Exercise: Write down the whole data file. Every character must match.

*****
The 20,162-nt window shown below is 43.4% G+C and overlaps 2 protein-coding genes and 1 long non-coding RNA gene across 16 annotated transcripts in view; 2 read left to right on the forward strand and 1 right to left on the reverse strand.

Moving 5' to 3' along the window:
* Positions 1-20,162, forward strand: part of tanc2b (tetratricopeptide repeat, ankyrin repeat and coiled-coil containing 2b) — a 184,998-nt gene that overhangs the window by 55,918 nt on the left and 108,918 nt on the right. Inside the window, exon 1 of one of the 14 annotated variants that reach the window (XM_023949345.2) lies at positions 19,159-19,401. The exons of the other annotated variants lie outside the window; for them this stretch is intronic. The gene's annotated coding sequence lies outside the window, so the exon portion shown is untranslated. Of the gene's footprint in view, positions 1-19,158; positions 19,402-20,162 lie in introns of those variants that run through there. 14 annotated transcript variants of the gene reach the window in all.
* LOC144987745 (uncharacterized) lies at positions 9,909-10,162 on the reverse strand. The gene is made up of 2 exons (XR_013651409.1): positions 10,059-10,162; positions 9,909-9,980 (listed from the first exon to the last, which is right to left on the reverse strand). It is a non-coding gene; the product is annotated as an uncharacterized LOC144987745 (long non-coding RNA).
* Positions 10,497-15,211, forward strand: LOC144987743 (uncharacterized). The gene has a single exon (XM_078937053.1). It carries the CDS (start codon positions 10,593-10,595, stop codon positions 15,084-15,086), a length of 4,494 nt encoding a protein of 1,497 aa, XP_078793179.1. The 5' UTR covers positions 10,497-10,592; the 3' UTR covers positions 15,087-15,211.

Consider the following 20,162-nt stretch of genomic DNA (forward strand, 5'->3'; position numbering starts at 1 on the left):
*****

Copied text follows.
The 20,162-nt window shown below is 43.4% G+C and overlaps 2 protein-coding genes and 1 long non-coding RNA gene across 16 annotated transcripts in view; 2 read left to right on the forward strand and 1 right to left on the reverse strand.

Moving 5' to 3' along the window:
* Positions 1-20,162, forward strand: part of tanc2b (tetratricopeptide repeat, ankyrin repeat and coiled-coil containing 2b) — a 184,998-nt gene that overhangs the window by 55,918 nt on the left and 108,918 nt on the right. Inside the window, exon 1 of one of the 14 annotated variants that reach the window (XM_023949345.2) lies at positions 19,159-19,401. The exons of the other annotated variants lie outside the window; for them this stretch is intronic. The gene's annotated coding sequence lies outside the window, so the exon portion shown is untranslated. Of the gene's footprint in view, positions 1-19,158; positions 19,402-20,162 lie in introns of those variants that run through there. 14 annotated transcript variants of the gene reach the window in all.
* LOC144987745 (uncharacterized) lies at positions 9,909-10,162 on the reverse strand. The gene is made up of 2 exons (XR_013651409.1): positions 10,059-10,162; positions 9,909-9,980 (listed from the first exon to the last, which is right to left on the reverse strand). It is a non-coding gene; the product is annotated as an uncharacterized LOC144987745 (long non-coding RNA).
* Positions 10,497-15,211, forward strand: LOC144987743 (uncharacterized). The gene has a single exon (XM_078937053.1). It carries the CDS (start codon positions 10,593-10,595, stop codon positions 15,084-15,086), a length of 4,494 nt encoding a protein of 1,497 aa, XP_078793179.1. The 5' UTR covers positions 10,497-10,592; the 3' UTR covers positions 15,087-15,211.

Consider the following 20,162-nt stretch of genomic DNA (forward strand, 5'->3'; position numbering starts at 1 on the left):